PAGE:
The other day I was writing a tutorial post. I needed to illustrate an example and wanted to use a short video in order to do it. I created the video but it turned out really short. So after thinking about it a bit, I decided the best way to include the video into my post would be to create a screencast animated GIF.
Since I’m new to creating animated .gifs, I went to the interwebs for a solution. As an Ubuntu user, I was sure there was some combination of Linux FOSS applications that would do the trick. Sure enough! The repositories had all I needed. Here’s how I did it.
Ubuntu Applications used to create a screencast animated GIF
I used the following applications to create an animated GIF from a screencast:
- Desktop Recorder to record screen actions to use in GIF, saves as OGV video format;
- MPlayer to capture JPG screenshots from OGV video;
- ImageMagic to convert the screenshots into an animated GIF.
Install applications to Ubuntu
I’m currently running version 14.04 LTS but this will work for other versions as well.
Open your terminal and type the following:
This will install all three applications in one fell swoop. If you have any of these applications already installed,
apt-get will notify you and only install what is necessary.
Record your screencast with Desktop Recorder
Once you finish installing the proper applications, open up the Desktop Recorder (a.k.a. recordMyDesktop). The install should have added a new icon to your Ubuntu launcher on the left of your screen (or the bottom of your screen if you’ve updated to the goodness that is Ubuntu version 16.04). If it’s not there, you can access it by pressing the Window/Ubuntu key and typing “record”.
When first launched, you will need to establish a default directory and name for your files to be saved into and as. The file type will be .OGV. If you miss this step, Desktop Recorder will use your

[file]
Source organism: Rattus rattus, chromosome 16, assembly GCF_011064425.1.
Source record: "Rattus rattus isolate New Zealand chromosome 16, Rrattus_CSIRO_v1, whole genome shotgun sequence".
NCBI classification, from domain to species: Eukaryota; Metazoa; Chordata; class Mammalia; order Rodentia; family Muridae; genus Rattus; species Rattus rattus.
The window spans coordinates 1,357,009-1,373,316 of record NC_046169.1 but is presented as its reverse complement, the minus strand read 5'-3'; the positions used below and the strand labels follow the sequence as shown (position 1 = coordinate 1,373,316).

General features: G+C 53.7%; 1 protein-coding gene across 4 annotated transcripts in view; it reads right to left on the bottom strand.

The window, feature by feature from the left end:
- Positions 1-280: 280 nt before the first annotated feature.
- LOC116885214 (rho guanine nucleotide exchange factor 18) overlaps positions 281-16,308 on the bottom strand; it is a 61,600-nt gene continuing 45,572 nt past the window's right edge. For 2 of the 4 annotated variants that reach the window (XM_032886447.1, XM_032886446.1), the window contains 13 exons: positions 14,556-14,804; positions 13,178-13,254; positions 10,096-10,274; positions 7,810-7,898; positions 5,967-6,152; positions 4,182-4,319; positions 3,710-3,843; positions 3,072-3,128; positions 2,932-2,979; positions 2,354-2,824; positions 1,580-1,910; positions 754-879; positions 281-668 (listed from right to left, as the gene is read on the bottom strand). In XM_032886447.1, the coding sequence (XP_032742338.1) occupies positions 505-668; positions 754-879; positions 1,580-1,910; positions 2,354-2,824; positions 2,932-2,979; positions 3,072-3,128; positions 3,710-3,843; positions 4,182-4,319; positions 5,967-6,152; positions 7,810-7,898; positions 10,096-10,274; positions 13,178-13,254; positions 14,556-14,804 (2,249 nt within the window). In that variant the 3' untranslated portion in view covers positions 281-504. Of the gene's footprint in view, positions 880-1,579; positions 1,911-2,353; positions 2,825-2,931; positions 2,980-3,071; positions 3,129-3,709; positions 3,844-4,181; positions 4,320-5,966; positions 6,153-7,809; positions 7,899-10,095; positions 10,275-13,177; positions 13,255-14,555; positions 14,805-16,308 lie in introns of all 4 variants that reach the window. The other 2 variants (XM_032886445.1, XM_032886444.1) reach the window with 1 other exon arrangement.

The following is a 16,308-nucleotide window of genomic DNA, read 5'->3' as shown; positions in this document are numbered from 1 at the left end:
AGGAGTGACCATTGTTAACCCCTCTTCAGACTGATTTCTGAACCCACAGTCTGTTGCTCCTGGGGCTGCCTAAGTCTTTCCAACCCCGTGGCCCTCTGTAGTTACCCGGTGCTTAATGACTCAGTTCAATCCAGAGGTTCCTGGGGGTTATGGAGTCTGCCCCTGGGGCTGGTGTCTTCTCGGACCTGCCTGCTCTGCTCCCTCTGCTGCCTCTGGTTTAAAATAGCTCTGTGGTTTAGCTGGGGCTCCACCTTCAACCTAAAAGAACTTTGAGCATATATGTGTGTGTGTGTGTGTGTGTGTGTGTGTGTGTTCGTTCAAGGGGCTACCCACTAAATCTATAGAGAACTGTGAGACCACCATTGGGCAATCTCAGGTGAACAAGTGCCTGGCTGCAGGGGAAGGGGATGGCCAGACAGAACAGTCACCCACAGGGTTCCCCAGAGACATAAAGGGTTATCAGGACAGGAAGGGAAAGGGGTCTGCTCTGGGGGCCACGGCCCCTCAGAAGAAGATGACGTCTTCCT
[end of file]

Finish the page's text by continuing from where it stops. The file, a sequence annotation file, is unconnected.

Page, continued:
$HOME directory and the default name of out.ogv.
Once this is established, two things will occur: The recordMyDesktop main window will appear,
and you will see a new red icon in your task menu at the top right of your screen.
The easiest way to begin a recording session it to click on the task-bar icon and choose “Select Area on Screen” from the drop-down menu.
The icon will soon turn into a “+” sign, allowing you to choose your screen and select the area to record.
Once the screen area is selected, click on the “Record” button in your task-bar. The button will turn into a red-square “Stop” button. You are now recording your screencast!
Click around your window to record your actions. Once you’re done, click the “Stop” button in the task-bar. Desktop Recorder will automatically save your file to the default directory and with the default name you established on first run.
Use MPlayer to capture JPEG screenshots
Now that you’ve got your screenshot .OGV file, use MPlayer to convert it to a series of .JPEG screenshots. We’re going to export the .jpegs to a directory called
/output/, which the conversion process will create if it’s not already there. You can name this anything you’d like. Open your terminal and navigate to your out.ogv directory (or whatever you named it), then enter the following command:
Be sure to replace
<video file name> with the name of your .ogv file.
Once MPlayer finishes, there should be a new folder in your MPlayer output directory named
Clean up your JPEGs
When you record a screencast, Desktop Recorder records everything, including the actions of you starting or stopping the screencast. Chances are, you don’t need all the information that you captured.
What I do is, starting at the beginning, open up each image file and pan through them until I get to the point I want to start my example. Once I get to that point, I simply delete all the images prior to it. I will continue panning through the images, one at a time, until I get to the image where I want my screencast to end. Again, I note the image, go into my file manager, and delete every image after my “end” image.
Use ImageMagic to create your screenshot animated GIF
Once I’ve cleaned it up a bit, it’s time to make our GIF. All we need to do is point ImageMagic at our
/output/ directory and name our animated GIF. In your terminal, type the following:
If you view your GIF now, it will be much too large to include it in a blog post or web page. It needs to be optimized. Run the following command in terminal to optimize your GIF:
Notice that this will create a second GIF file, one that is optimized. Open this new image in an image viewer and notice the difference.
Voila! You’ve now got a screencast animated GIF.
And there you have it. Using a screencast animated GIF is an excellent way to demonstrate examples when writing tutorial blog posts. Linux makes it that much easier with a few simple command line entries.
Do you use screencast animated GIFs in your blog posts? Let me know about it in the comments!